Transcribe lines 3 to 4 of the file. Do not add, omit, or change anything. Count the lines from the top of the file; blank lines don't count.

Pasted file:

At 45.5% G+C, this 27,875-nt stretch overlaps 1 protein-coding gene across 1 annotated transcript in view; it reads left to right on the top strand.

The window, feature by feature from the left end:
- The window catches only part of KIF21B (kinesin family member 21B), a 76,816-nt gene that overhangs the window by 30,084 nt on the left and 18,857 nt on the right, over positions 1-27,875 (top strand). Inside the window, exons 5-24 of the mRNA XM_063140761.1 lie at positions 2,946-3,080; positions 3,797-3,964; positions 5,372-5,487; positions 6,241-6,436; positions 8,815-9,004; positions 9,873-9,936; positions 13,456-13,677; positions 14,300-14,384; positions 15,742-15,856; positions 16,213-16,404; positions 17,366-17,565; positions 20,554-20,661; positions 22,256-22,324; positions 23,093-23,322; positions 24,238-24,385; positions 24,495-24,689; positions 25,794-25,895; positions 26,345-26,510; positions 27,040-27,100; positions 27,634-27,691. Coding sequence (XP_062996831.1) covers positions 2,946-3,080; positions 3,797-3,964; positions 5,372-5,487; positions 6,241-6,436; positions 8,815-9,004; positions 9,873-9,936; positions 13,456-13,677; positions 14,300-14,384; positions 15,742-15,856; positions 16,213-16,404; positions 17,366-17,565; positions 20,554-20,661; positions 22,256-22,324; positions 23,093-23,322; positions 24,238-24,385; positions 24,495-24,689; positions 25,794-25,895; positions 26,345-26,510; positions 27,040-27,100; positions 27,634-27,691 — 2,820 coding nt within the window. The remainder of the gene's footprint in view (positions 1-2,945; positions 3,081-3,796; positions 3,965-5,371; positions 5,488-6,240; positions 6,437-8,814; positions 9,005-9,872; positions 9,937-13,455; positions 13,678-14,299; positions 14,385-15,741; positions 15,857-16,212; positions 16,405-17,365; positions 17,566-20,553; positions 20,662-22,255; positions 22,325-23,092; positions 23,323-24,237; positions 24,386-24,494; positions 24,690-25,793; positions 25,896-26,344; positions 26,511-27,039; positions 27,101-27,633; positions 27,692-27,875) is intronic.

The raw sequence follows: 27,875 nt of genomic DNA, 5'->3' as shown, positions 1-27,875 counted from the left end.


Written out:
- The window catches only part of KIF21B (kinesin family member 21B), a 76,816-nt gene that overhangs the window by 30,084 nt on the left and 18,857 nt on the right, over positions 1-27,875 (top strand). Inside the window, exons 5-24 of the mRNA XM_063140761.1 lie at positions 2,946-3,080; positions 3,797-3,964; positions 5,372-5,487; positions 6,241-6,436; positions 8,815-9,004; positions 9,873-9,936; positions 13,456-13,677; positions 14,300-14,384; positions 15,742-15,856; positions 16,213-16,404; positions 17,366-17,565; positions 20,554-20,661; positions 22,256-22,324; positions 23,093-23,322; positions 24,238-24,385; positions 24,495-24,689; positions 25,794-25,895; positions 26,345-26,510; positions 27,040-27,100; positions 27,634-27,691. Coding sequence (XP_062996831.1) covers positions 2,946-3,080; positions 3,797-3,964; positions 5,372-5,487; positions 6,241-6,436; positions 8,815-9,004; positions 9,873-9,936; positions 13,456-13,677; positions 14,300-14,384; positions 15,742-15,856; positions 16,213-16,404; positions 17,366-17,565; positions 20,554-20,661; positions 22,256-22,324; positions 23,093-23,322; positions 24,238-24,385; positions 24,495-24,689; positions 25,794-25,895; positions 26,345-26,510; positions 27,040-27,100; positions 27,634-27,691 — 2,820 coding nt within the window. The remainder of the gene's footprint in view (positions 1-2,945; positions 3,081-3,796; positions 3,965-5,371; positions 5,488-6,240; positions 6,437-8,814; positions 9,005-9,872; positions 9,937-13,455; positions 13,678-14,299; positions 14,385-15,741; positions 15,857-16,212; positions 16,405-17,365; positions 17,566-20,553; positions 20,662-22,255; positions 22,325-23,092; positions 23,323-24,237; positions 24,386-24,494; positions 24,690-25,793; positions 25,896-26,344; positions 26,511-27,039; positions 27,101-27,633; positions 27,692-27,875) is intronic.

The raw sequence follows: 27,875 nt of genomic DNA, 5'->3' as shown, positions 1-27,875 counted from the left end.